German-style red cabbage

  • 1 large red cabbage (about 3-3/4 pounds)
  • 2 tablespoons butter or margarine
  • 2 cups coarsely chopped onion
  • 1 clove garlic, minced
  • 1 tart green apple pared, cored and thinly sliced
  • 1/2 cup red wine vinegar
  • 1/4 cup water
  • 1 tablespoon caraway seeds
  • 1/3 cup honey

Cut cabbage in wedges and remove core. Chop cabbage into bite-size pieces. Melt butter in large Dutch oven or saucepan. Add onion and garlic and sauté. Add cabbage and stir-fry about 5 minutes. Add apple slices, vinegar, water, caraway seeds and honey. Stir gently to mix well. Cover and cook over very low heat 1 to 1-1/4 hours.

Makes 8 servings.

Honey raisin bran bars

  • 1/2 cup flour, sifted
  • 1 teaspoon baking powder
  • 1/2 teaspoon salt
  • 1 cup raisins
  • 1/2 cup nutmeats, coarsely chopped
  • 1/2 cup whole bran cereal
  • 2 eggs
  • 3/4 cup honey, slightly warm

Sift flour with baking powder and salt. Combine with raisins, nutmeats and whole bran cereal. Beat eggs until very thick. Then beat in honey, a small amount at a time. Add flour mixture and beat well. Spread batter about 1/2-inch thick in greased 9- by 9- by 2-inch pan. Bake in moderate oven (375 degrees Fahrenheit) about 25 minutes. Cut into bars while warm and sprinkle with confectioners' sugar, if desired.

Makes 18 bars.

Oven-fried chicken with honey-butter sauce

  • 1 tender chicken, cut up for frying
  • 1 cup flour
  • 2 teaspoons salt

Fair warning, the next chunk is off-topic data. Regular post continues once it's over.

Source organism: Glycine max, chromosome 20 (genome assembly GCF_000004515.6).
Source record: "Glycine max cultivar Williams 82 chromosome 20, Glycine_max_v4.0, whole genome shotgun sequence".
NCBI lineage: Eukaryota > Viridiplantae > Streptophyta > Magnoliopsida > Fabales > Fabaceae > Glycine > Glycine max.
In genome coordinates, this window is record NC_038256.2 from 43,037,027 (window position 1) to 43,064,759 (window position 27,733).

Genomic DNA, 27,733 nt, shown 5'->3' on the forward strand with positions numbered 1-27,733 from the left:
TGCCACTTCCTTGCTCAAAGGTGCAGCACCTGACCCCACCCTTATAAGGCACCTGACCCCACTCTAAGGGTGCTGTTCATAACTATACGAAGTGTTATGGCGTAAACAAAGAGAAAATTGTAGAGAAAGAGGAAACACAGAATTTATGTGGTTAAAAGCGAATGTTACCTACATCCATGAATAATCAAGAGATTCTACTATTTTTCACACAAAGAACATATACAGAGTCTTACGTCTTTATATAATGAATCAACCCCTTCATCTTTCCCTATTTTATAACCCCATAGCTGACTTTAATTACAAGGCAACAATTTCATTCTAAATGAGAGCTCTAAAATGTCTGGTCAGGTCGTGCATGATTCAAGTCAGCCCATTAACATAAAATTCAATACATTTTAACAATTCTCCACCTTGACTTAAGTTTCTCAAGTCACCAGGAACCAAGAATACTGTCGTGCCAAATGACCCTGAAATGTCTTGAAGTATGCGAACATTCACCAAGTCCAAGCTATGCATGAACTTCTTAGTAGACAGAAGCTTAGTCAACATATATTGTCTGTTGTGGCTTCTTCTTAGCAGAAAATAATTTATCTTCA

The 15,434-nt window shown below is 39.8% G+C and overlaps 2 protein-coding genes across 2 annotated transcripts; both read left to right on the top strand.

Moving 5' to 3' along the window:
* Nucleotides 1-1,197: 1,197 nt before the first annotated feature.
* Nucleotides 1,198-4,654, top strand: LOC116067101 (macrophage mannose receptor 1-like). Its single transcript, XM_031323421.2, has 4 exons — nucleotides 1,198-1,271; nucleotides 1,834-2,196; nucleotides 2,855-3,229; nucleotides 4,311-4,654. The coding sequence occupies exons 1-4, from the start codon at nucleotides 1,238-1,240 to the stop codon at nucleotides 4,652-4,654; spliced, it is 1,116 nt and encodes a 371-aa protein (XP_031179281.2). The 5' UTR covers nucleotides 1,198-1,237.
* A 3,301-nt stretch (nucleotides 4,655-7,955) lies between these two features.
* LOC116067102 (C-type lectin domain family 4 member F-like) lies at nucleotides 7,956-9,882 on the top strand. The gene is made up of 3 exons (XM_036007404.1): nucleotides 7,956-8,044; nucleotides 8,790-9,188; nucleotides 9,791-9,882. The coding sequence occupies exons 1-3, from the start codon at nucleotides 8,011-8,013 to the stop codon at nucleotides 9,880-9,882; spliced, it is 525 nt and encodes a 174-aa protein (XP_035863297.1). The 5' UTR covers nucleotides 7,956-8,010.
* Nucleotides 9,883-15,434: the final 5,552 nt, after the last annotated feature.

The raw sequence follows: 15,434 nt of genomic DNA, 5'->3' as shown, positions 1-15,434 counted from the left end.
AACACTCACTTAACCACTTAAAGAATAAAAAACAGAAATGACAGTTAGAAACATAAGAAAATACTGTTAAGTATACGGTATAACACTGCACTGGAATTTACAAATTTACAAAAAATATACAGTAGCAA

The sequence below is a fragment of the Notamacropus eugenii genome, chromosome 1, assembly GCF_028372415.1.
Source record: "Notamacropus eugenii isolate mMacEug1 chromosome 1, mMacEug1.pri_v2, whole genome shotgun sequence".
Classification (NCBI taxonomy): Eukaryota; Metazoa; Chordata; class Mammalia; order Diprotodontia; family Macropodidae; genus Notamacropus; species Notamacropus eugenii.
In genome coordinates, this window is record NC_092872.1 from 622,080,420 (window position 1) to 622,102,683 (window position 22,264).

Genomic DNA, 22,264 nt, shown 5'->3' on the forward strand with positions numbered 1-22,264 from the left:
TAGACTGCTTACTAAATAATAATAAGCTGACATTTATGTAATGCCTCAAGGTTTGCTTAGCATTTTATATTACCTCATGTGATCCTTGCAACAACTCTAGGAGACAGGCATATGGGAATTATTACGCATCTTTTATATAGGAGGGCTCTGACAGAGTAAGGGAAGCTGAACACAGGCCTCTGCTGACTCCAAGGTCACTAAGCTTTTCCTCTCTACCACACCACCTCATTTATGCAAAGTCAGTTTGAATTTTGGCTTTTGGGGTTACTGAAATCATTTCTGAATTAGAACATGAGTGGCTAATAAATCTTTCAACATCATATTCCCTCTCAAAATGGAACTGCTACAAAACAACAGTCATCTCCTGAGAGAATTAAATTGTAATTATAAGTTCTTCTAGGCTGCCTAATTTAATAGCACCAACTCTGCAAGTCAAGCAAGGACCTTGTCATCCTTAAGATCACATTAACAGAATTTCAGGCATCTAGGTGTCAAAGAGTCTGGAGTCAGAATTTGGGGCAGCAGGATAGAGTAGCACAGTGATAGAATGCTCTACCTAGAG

• 1/4 teaspoon pepper
  • 2 teaspoons paprika
  • 1/2 cup (1/4 pound) butter

Dip chicken pieces into mixture of flour, salt, pepper and paprika. Melt butter in a shallow baking pan in a hot oven (400 degrees Fahrenheit). Remove baking pan from oven. As pieces of floured chicken are placed in pan, turn to coat with butter, then bake skin side down in a single layer. Bake in a hot oven (400 degrees Fahrenheit) for 30 minutes. Turn chicken. Pour honey butter sauce over chicken. If chicken cannot be served at once, reduce oven heat and brush chicken again with the sauce.

Honey butter sauce

  • 1/4 cup butter
  • 1/4 cup honey
  • 1/4 cup lemon juice

Melt butter in a saucepan. Add honey and lemon juice. Stir. Glaze chicken after it has baked for 30 minutes. (Recipe above).

Honey butter

  • 1/2 cup softened butter
  • 1/3 cup honey
  • 2 tablespoons fresh orange or lemon juice (optional)
  • 1 teaspoon grated citrus peel (optional)
  • 1 teaspoon cinnamon (optional)

Blend softened butter with honey. Refrigerate and use as desired. For variation, add the fresh orange or lemon juice and the grated citrus peel, or add the cinnamon to make cinnamon honey butter.

Rice pudding

  • 2 cups cooked rice (2/3 cup dry = 2 cups cooked)
  • 3 cups milk
  • 3/4 cup honey
  • 3 eggs, slightly beaten
  • 1 cup chopped raisins (optional)

Mix rice, milk and honey. Add the eggs. Stir in the chopped raisins. Bake in a well-greased baking dish at 350 degrees Fahrenheit for about 1 hour.

Makes 8 servings.

Originial authors: Karla Vollmar Hughes and Barbara J. Willenberg
Department of Food Science and Human Nutrition
Publication No. GH1120